So it came about when Moses held his hand up, that Israel prevailed, and when he let his hand down, Amalek prevailed. But Moses’ hands were heavy. Then they took a stone and put it under him, and he sat on it; and Aaron and Hur supported his hands, one on one side and one on the other. Thus his hands were steady until the sun set. So Joshua overwhelmed Amalek and his people with the edge of the sword. (Exodus 17:11-13)
Not long after the Israelites had come into the wilderness after fleeing Egypt, a man named Amalek, a descendant of Esau (Jacob’s brother), came against the Israelites with his army. The Israelites didn’t have a lot of weapons of warfare with them…they had left Egypt with only what they could carry. What they had, however, was the staff of God, which Moses carried.
So Moses told Joshua that he would position himself on the hill and hold up the staff during the battle, even as he had held it up to part the Red Sea while the Israelites walked through.
As Joshua and his army came against Amalek and his army, they were victorious as long as Moses’ held the staff up. But like most battles, it was long and arduous, and Moses’ arm got tired. A few times, he laid it down to rest his weary arm, and immediately, Amalek got the upper hand. So Moses’ brother Aaron and a friend of theirs named Hur stationed themselves on either side of Moses, and held his arms up so that Joshua was victorious.
This story has become very personal to me recently. As a mom, I’m wrapping up 17 years with my oldest daughter, who goes away to college on the other side of the country in about 3 weeks. And these last two years have been among the most difficult I’ve ever had with my daughter…not because she’s not a good kid…but because she’s tried me in ways I’ve never had to deal with before. As she’s readied herself for adulthood, she’s kicked hard against the womb of my protection, my counsel and my discipline. She wants to get out, to be delivered into her new life, into her new freedom, but at the same time, she wants me to run around her and help keep all her plates in the air so they don’t come crashing down. She wants to be treated like an equal, and doesn’t want to keep following the rules, or to do what I ask. We have had a number of very painful fights–loud, angry, ugly fights.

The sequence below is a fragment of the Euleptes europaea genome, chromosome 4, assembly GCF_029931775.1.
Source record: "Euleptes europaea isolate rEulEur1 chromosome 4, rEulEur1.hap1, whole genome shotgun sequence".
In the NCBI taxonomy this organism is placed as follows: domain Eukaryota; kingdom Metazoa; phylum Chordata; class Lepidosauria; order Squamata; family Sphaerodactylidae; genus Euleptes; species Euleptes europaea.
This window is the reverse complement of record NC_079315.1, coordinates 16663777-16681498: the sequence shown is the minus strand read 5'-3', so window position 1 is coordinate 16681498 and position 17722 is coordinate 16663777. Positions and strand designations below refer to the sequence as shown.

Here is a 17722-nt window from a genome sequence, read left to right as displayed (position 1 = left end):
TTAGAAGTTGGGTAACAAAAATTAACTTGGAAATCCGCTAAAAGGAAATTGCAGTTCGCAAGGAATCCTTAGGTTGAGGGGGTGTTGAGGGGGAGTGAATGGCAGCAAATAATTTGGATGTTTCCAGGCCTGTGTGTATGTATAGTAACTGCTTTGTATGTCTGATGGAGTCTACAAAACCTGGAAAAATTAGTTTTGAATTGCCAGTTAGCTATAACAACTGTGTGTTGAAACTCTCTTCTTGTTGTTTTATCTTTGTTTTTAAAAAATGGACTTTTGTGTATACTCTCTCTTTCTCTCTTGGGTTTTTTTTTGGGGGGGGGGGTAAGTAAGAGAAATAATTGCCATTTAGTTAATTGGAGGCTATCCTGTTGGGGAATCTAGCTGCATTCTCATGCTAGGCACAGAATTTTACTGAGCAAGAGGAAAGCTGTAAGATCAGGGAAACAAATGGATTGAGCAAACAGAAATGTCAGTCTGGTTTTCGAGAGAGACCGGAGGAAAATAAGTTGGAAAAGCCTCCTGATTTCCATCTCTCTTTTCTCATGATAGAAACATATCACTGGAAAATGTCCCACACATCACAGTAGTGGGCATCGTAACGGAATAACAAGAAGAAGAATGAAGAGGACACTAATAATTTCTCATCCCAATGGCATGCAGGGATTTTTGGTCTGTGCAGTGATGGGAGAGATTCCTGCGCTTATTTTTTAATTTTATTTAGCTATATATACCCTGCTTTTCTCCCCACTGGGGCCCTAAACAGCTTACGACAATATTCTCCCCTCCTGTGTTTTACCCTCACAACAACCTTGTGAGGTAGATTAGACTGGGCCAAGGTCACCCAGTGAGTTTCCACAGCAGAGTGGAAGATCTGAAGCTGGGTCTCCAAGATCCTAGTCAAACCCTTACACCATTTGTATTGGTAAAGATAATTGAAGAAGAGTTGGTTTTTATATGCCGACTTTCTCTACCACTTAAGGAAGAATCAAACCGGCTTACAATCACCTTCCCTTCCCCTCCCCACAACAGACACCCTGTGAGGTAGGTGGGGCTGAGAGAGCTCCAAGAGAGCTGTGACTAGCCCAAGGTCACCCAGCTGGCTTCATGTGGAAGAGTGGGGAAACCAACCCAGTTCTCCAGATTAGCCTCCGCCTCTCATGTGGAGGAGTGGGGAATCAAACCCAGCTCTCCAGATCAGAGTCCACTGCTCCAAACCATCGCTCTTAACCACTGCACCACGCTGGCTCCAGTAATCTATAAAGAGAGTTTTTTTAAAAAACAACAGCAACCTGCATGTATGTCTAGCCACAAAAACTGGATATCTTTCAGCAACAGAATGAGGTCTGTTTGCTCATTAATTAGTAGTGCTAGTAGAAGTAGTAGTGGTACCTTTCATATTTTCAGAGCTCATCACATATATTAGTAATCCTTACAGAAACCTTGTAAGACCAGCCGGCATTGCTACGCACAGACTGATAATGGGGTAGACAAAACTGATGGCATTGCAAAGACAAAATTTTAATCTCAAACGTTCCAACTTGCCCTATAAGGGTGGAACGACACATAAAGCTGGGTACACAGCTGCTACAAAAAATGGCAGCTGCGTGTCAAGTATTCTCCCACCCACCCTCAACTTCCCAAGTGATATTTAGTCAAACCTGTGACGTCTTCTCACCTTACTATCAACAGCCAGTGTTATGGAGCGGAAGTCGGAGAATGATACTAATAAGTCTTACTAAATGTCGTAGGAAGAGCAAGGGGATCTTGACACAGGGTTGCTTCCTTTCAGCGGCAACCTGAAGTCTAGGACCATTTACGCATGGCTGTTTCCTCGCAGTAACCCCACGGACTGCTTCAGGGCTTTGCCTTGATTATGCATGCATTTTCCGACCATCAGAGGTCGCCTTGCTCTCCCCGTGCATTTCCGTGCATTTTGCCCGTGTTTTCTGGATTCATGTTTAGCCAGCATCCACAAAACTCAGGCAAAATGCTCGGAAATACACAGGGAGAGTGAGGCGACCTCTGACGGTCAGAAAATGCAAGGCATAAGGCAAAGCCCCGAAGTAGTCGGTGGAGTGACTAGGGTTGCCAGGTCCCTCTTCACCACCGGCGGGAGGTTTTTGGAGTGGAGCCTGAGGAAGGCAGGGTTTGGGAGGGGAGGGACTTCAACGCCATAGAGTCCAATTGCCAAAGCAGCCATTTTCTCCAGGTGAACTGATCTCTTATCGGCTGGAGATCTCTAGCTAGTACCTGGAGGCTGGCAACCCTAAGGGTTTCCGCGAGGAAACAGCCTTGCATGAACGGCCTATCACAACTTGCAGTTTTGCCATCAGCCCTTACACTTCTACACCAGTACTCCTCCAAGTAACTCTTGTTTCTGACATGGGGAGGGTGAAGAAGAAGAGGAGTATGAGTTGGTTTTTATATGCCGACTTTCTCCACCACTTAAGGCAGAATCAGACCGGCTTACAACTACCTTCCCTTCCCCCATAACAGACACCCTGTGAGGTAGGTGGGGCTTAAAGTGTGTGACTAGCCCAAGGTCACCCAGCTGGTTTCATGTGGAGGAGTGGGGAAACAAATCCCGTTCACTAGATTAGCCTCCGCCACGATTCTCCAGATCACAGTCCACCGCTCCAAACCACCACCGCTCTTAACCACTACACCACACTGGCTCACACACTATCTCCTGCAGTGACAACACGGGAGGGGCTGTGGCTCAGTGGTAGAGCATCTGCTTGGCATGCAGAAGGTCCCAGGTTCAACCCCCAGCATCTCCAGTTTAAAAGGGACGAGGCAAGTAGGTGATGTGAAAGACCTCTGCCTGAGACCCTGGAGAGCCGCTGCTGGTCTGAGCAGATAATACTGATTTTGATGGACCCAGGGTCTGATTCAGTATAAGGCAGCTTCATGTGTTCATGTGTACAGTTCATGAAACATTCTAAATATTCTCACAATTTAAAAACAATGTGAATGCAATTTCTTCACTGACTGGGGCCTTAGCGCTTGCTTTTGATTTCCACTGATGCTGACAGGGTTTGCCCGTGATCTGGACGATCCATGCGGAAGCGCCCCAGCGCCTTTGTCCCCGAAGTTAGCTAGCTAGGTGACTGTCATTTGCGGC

Many times I’ve looked at her and wondered if my parenting has had any impact at all. I have felt, more often than not, that I have failed as a mother. It is during these times that I have turned to my “Aaron” and my “Hur” so that they can hold my arms up, because I feel like I am so tired and I can’t hold them up by myself anymore. And these friends have been there for me, counseling me, encouraging me, and giving me a fresh perspective.
Last night, one of these dear friends was standing with me in my driveway chatting, and my daughter came out briefly from the house to retrieve something from her car. I asked her a question and she answered it thoughtfully. When she went back in the house, my friend looked at me and said, “She’s a good kid. She’s going to be fine. There are some things you can just tell by observing people.”
Those few words meant a lot. It was a pat on the back to me, a support of my arms. It renewed my strength to push on, and finish well.
Everywhere around you are people…mothers, fathers and even single people who have a battle in their lives, and like Moses, they’re holding out the staff of God–their faith and their convictions–to win the battle. But it’s easy to get weary. If you know what’s going on in their lives, do what you can to support them. Even simply checking in with them to let them know you’re praying for them makes a huge difference. My same friend sent me a text the other day to ask me how it was going, and to let me know her prayers were ongoing. It was huge. I felt renewed, just knowing someone was helping to bear my burdens.